On April 19, Louisville voters will decide on their future. The topic is Redtail Ridge, what some remember as ConocoPhillips or StorageTek, one of the last large redevelopment parcels in Louisville. It has always been a magnificent, valuable, privately owned piece of property.
Privately owned is the key phrase because some people are implying it is open space and should remain so. To be clear, the vote isn’t about if they can build or not. It’s about build this, or build that.
A YES FOR LOUISVILLE vote on Redtail Ridge requires the developer to provide 93 acres of public land for open space, parks and trails; three megawatts of solar energy; a permanent conservation easement of 40 acres for wildlife; and building the extension of Campus Drive for safer access to Monarch schools.
If Redtail Ridge fails, the developer can legally build using a less advantageous plan formulated years ago. To think the developer will redo this old plan as suggested by the opposition is wishful thinking. The city council’s ability to demand new concessions are severely limited by law.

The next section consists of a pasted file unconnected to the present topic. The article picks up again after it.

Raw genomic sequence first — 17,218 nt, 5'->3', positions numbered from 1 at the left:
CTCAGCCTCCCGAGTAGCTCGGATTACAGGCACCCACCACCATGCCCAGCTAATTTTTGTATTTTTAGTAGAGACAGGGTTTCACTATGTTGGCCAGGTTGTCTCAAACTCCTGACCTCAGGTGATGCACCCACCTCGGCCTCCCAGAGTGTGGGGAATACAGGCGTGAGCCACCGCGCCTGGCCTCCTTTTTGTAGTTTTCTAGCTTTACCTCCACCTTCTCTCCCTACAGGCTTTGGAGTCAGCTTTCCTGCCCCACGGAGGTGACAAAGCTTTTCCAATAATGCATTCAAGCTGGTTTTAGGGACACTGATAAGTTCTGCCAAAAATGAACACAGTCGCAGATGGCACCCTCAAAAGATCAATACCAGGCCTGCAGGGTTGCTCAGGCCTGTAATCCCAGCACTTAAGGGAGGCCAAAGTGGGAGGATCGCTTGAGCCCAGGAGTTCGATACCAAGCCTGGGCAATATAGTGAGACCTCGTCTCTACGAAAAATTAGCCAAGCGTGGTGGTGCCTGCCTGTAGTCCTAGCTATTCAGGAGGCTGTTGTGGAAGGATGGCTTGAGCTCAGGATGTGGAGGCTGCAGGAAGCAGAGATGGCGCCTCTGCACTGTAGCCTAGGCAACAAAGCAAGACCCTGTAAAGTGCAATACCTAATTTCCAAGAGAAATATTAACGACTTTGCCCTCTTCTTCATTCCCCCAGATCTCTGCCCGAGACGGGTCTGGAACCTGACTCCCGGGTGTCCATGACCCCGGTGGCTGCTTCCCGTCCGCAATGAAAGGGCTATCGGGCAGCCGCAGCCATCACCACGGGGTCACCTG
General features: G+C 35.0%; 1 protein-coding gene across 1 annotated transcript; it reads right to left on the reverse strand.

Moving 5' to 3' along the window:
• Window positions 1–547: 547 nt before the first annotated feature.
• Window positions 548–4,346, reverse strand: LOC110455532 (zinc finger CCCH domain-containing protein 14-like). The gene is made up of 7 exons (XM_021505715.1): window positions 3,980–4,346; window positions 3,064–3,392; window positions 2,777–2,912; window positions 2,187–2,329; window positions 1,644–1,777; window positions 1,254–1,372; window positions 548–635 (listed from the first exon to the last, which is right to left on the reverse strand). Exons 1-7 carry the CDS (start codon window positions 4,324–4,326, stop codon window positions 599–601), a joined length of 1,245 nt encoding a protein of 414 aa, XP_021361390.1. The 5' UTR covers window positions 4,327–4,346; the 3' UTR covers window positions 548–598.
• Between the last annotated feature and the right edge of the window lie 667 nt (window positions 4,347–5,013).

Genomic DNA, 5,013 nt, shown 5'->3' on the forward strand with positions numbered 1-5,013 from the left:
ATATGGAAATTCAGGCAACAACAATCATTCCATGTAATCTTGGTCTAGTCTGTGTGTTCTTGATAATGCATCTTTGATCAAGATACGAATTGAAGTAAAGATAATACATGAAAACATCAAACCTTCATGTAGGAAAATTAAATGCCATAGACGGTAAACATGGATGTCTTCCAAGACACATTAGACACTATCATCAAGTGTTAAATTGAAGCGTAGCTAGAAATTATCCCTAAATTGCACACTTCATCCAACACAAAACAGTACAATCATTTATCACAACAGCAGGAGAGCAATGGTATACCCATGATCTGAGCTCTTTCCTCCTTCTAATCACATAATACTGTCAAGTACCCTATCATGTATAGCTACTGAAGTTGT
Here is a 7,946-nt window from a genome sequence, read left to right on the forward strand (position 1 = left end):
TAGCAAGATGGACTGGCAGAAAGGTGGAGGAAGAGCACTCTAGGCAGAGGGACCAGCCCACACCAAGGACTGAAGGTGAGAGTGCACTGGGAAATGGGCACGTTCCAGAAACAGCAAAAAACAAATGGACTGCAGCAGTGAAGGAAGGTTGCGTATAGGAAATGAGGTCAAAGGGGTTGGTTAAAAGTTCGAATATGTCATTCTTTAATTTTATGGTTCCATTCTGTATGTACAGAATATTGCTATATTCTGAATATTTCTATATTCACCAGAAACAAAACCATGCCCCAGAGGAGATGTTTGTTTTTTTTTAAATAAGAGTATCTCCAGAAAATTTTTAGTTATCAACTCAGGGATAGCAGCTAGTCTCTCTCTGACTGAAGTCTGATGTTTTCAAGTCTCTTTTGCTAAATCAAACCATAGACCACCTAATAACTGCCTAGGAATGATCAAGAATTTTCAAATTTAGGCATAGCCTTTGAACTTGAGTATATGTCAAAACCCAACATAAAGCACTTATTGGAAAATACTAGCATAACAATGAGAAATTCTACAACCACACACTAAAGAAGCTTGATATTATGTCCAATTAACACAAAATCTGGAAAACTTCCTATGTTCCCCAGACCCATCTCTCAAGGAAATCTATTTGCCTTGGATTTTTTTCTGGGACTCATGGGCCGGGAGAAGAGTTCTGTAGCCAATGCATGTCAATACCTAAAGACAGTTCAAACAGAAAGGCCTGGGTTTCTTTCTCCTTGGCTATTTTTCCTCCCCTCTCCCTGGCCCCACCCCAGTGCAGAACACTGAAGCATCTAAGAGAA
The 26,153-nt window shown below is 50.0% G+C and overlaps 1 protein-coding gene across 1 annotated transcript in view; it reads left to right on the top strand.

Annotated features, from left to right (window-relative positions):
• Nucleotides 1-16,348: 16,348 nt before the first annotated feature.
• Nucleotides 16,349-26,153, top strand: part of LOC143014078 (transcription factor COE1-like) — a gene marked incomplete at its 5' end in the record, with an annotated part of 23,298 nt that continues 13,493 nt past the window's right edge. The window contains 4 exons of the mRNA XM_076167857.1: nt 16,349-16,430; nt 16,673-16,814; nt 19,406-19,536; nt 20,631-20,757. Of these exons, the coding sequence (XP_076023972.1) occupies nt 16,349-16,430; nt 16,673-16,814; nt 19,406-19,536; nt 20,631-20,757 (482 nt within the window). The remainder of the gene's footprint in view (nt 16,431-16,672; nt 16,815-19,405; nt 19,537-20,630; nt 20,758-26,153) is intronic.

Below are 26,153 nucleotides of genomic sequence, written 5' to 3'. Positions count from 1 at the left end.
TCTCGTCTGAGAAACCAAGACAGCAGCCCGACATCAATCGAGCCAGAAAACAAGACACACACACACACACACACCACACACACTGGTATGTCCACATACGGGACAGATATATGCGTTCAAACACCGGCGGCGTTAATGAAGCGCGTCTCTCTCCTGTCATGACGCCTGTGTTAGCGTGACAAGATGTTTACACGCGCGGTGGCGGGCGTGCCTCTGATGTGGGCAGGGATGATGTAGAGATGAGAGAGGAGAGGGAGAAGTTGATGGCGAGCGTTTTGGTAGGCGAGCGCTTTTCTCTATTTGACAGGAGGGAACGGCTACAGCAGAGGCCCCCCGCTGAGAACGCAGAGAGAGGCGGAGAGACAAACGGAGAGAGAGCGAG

As a Marshall Fire victim, I am outraged by Louisville’s anti-anything crowd using innuendo and fire victims’ misfortunes to derail Redtail. These are the same individuals who stalled rebuilding pursuing their expensive, untested net-zero political agenda on the backs of people who lost everything.
Commercial construction is different from residential construction and will not delay rebuilding for fire victims.
The developer has spent $45,000 promoting a YES vote, indicating his belief in Louisville’s future. Over 140 other contributors, many your neighbors, have also shown their support.
Finally, commercial properties pay four times more property tax than residential, representing $25 million new dollars into Louisville’s treasury at build-out.
Study the facts. Vote YES FOR LOUISVILLE!
Former Louisville Planning Commissioner and City Council Member